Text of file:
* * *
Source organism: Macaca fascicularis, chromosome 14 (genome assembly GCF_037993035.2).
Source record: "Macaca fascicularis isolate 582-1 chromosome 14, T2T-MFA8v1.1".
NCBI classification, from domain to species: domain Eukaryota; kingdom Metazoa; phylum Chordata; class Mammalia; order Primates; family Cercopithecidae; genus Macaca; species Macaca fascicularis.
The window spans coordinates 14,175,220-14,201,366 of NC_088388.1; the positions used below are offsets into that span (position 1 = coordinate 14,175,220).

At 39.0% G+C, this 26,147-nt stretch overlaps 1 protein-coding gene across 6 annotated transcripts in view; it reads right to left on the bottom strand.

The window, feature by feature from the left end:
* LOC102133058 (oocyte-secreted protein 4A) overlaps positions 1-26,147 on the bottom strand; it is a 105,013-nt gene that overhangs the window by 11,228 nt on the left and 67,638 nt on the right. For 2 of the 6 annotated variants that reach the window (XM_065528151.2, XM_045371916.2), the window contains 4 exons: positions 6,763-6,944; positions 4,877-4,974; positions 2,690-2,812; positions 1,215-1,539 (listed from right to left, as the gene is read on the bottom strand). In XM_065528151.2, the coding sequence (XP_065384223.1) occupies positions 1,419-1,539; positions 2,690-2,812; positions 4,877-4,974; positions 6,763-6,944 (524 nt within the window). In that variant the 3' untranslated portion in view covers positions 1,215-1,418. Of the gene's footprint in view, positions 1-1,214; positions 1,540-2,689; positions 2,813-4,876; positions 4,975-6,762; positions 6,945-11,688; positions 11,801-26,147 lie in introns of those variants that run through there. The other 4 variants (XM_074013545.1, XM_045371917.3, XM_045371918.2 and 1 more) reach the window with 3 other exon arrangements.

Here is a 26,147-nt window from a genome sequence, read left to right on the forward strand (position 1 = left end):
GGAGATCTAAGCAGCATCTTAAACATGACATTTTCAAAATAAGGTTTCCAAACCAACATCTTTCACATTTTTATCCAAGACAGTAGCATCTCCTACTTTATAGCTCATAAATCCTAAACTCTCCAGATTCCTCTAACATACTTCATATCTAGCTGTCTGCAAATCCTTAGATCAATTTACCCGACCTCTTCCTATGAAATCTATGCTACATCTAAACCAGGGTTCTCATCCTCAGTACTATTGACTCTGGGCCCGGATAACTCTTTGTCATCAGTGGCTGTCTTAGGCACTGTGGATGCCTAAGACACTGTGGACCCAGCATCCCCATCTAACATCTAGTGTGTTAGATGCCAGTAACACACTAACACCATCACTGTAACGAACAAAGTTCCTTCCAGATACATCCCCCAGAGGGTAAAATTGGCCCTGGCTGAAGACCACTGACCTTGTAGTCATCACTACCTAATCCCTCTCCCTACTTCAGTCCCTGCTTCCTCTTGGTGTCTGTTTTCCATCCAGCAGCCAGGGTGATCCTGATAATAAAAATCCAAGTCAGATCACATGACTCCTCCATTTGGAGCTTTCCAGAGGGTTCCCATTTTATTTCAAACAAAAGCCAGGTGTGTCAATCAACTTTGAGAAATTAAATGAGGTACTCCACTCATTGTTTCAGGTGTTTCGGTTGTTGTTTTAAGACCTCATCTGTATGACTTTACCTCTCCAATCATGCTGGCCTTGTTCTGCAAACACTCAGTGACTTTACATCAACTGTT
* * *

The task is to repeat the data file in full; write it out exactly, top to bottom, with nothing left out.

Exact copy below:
Source organism: Macaca fascicularis, chromosome 14 (genome assembly GCF_037993035.2).
Source record: "Macaca fascicularis isolate 582-1 chromosome 14, T2T-MFA8v1.1".
NCBI classification, from domain to species: domain Eukaryota; kingdom Metazoa; phylum Chordata; class Mammalia; order Primates; family Cercopithecidae; genus Macaca; species Macaca fascicularis.
The window spans coordinates 14,175,220-14,201,366 of NC_088388.1; the positions used below are offsets into that span (position 1 = coordinate 14,175,220).

At 39.0% G+C, this 26,147-nt stretch overlaps 1 protein-coding gene across 6 annotated transcripts in view; it reads right to left on the bottom strand.

The window, feature by feature from the left end:
* LOC102133058 (oocyte-secreted protein 4A) overlaps positions 1-26,147 on the bottom strand; it is a 105,013-nt gene that overhangs the window by 11,228 nt on the left and 67,638 nt on the right. For 2 of the 6 annotated variants that reach the window (XM_065528151.2, XM_045371916.2), the window contains 4 exons: positions 6,763-6,944; positions 4,877-4,974; positions 2,690-2,812; positions 1,215-1,539 (listed from right to left, as the gene is read on the bottom strand). In XM_065528151.2, the coding sequence (XP_065384223.1) occupies positions 1,419-1,539; positions 2,690-2,812; positions 4,877-4,974; positions 6,763-6,944 (524 nt within the window). In that variant the 3' untranslated portion in view covers positions 1,215-1,418. Of the gene's footprint in view, positions 1-1,214; positions 1,540-2,689; positions 2,813-4,876; positions 4,975-6,762; positions 6,945-11,688; positions 11,801-26,147 lie in introns of those variants that run through there. The other 4 variants (XM_074013545.1, XM_045371917.3, XM_045371918.2 and 1 more) reach the window with 3 other exon arrangements.

Here is a 26,147-nt window from a genome sequence, read left to right on the forward strand (position 1 = left end):
GGAGATCTAAGCAGCATCTTAAACATGACATTTTCAAAATAAGGTTTCCAAACCAACATCTTTCACATTTTTATCCAAGACAGTAGCATCTCCTACTTTATAGCTCATAAATCCTAAACTCTCCAGATTCCTCTAACATACTTCATATCTAGCTGTCTGCAAATCCTTAGATCAATTTACCCGACCTCTTCCTATGAAATCTATGCTACATCTAAACCAGGGTTCTCATCCTCAGTACTATTGACTCTGGGCCCGGATAACTCTTTGTCATCAGTGGCTGTCTTAGGCACTGTGGATGCCTAAGACACTGTGGACCCAGCATCCCCATCTAACATCTAGTGTGTTAGATGCCAGTAACACACTAACACCATCACTGTAACGAACAAAGTTCCTTCCAGATACATCCCCCAGAGGGTAAAATTGGCCCTGGCTGAAGACCACTGACCTTGTAGTCATCACTACCTAATCCCTCTCCCTACTTCAGTCCCTGCTTCCTCTTGGTGTCTGTTTTCCATCCAGCAGCCAGGGTGATCCTGATAATAAAAATCCAAGTCAGATCACATGACTCCTCCATTTGGAGCTTTCCAGAGGGTTCCCATTTTATTTCAAACAAAAGCCAGGTGTGTCAATCAACTTTGAGAAATTAAATGAGGTACTCCACTCATTGTTTCAGGTGTTTCGGTTGTTGTTTTAAGACCTCATCTGTATGACTTTACCTCTCCAATCATGCTGGCCTTGTTCTGCAAACACTCAGTGACTTTACATCAACTGTT